The Baltic Hub container terminal is working to increase its handling capacity as much as possible. Modern overhead cranes, which are systematically installed on the square, will help achieve this goal. In connection with this project, we visited the largest terminal in the Baltic Sea.
Baltic Hub purchased 10 new Konecranes square cranes, the fourth of which was assembled in mid-May. The cranes are mostly manufactured in Poland, while some construction elements are imported from Finland and Malaysia. The task of the cranes will be to load the appropriate containers onto the trucks and terminal tractors provided, unload them from the semi-trailers and put them back in the right place on the square.
– The cranes delivered to the Baltic Hub are automatic and will operate in Terminal 2. Additional automation systems will support their work so that they can work almost 100% automatically. The stacks of containers they will work on will be equipped with access controls, fencing and gates to prevent uncontrolled access of people – says Michał Benet, Automation Manager at Baltic Hub.
The new cranes will mostly work automatically, i.e. they will move around the square on their own, carrying containers from one place to another. However, some of the works will be supervised from the administration building by operators.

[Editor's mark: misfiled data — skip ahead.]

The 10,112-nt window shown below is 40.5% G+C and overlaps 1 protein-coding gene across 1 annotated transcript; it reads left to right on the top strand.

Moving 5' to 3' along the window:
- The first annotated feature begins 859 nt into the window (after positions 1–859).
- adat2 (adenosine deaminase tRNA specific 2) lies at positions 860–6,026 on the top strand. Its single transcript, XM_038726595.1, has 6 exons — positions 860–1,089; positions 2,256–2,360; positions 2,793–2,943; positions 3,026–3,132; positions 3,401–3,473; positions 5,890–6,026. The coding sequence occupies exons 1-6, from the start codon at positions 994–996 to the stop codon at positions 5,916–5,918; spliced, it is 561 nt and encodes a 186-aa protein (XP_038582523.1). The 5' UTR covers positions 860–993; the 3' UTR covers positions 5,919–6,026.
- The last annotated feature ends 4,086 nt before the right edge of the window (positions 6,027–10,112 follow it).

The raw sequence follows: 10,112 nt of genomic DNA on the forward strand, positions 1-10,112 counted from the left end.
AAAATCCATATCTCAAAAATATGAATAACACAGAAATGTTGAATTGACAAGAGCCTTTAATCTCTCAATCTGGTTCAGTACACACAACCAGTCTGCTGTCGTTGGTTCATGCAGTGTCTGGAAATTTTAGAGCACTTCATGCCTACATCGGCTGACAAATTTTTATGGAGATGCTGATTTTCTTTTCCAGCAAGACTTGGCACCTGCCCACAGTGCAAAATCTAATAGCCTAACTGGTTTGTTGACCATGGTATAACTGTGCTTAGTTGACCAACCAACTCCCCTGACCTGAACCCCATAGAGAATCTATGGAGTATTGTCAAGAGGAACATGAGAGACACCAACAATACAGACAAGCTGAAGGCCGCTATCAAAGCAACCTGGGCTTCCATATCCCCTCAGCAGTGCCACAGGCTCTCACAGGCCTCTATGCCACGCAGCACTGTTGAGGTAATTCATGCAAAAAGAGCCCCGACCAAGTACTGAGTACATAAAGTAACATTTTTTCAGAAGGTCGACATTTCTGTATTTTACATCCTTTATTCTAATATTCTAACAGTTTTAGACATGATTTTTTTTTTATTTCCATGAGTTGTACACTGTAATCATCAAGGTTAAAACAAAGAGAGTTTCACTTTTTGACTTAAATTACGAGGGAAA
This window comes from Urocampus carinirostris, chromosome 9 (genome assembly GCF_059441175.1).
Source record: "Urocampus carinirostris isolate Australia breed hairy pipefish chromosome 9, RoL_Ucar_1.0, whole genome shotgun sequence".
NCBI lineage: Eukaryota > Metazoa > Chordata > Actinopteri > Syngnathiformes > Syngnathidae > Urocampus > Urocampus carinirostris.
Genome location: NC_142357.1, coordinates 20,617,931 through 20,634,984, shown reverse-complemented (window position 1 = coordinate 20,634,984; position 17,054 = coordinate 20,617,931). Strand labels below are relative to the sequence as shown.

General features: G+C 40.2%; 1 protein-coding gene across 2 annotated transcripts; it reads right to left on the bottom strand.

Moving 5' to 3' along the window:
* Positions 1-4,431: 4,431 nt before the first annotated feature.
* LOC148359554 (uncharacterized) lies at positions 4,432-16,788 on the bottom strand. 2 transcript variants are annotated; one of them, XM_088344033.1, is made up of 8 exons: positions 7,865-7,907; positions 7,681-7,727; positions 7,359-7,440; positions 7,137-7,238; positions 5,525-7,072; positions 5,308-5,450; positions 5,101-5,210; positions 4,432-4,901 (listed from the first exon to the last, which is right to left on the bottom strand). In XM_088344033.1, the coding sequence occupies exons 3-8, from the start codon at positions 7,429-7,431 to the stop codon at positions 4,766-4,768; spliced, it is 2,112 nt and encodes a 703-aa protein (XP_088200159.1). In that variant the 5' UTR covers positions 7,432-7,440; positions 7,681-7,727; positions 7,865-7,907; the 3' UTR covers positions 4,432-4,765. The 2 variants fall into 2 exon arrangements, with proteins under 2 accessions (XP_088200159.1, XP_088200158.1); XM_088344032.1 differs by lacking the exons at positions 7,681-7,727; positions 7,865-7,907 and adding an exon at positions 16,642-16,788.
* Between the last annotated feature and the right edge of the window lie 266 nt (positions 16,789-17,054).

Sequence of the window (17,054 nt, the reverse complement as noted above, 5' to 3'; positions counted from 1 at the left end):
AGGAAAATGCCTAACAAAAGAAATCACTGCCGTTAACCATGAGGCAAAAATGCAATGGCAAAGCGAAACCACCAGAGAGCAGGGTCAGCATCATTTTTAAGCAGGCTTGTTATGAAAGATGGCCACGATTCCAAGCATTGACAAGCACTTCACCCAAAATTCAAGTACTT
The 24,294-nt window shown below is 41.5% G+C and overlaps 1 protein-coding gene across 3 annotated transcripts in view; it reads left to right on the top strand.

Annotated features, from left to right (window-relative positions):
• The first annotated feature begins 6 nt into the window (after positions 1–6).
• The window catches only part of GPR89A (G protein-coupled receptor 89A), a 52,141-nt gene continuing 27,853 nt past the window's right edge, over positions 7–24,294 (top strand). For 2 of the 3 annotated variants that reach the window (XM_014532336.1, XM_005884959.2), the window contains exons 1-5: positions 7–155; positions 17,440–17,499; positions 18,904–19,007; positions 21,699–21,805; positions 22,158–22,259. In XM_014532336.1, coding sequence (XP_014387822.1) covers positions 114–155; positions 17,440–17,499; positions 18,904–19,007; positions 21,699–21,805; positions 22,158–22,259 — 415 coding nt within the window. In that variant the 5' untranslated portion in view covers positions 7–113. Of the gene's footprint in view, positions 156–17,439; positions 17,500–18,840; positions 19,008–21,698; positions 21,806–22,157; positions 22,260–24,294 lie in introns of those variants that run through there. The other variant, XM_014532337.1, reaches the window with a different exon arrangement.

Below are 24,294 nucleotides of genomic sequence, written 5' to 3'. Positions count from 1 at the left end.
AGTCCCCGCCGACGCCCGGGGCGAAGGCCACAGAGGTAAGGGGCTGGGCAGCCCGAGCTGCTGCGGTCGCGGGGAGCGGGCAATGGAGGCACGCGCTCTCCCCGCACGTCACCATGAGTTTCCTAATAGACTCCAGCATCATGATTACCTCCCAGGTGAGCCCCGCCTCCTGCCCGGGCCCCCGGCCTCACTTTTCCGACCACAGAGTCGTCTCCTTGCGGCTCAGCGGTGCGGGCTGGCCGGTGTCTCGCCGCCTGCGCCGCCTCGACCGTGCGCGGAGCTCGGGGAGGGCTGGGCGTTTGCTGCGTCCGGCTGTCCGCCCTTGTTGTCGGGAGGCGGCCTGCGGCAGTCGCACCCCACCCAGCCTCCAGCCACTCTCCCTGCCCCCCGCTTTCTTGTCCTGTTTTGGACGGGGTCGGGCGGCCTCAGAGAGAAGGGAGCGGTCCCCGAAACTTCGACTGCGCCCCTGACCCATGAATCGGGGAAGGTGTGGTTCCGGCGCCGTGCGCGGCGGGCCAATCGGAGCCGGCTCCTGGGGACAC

– In the stack itself, the cranes will work automatically. The movement of the entire crane will also be automatic, while work on the semi-trailer, external and internal tractors will require operator support for safety reasons to prevent an accident or uncontrolled impact of the crane on the tractor –adds Benet.
Ultimately, Baltic Hub wants to fully reduce CO2 emissions, so the newly purchased equipment operates in an environmentally friendly manner. All cranes are powered by electricity from renewable sources. Baltic Hub has been purchasing green electricity with appropriate certificates for a long time.
The first of the gantry cranes was assembled in March and with the next months of equipment is added. The assembly of all cranes will be completed in the summer, but in the meantime those that have been assembled so far will be systematically put into operation. The first step to commissioning the equipment will be testing the crane systems, then integrating them with the Baltic Hub systems, which will ultimately manage the cranes. The task of the systems will be to send tasks, navigate and provide information about the places where the container must be collected and deposited.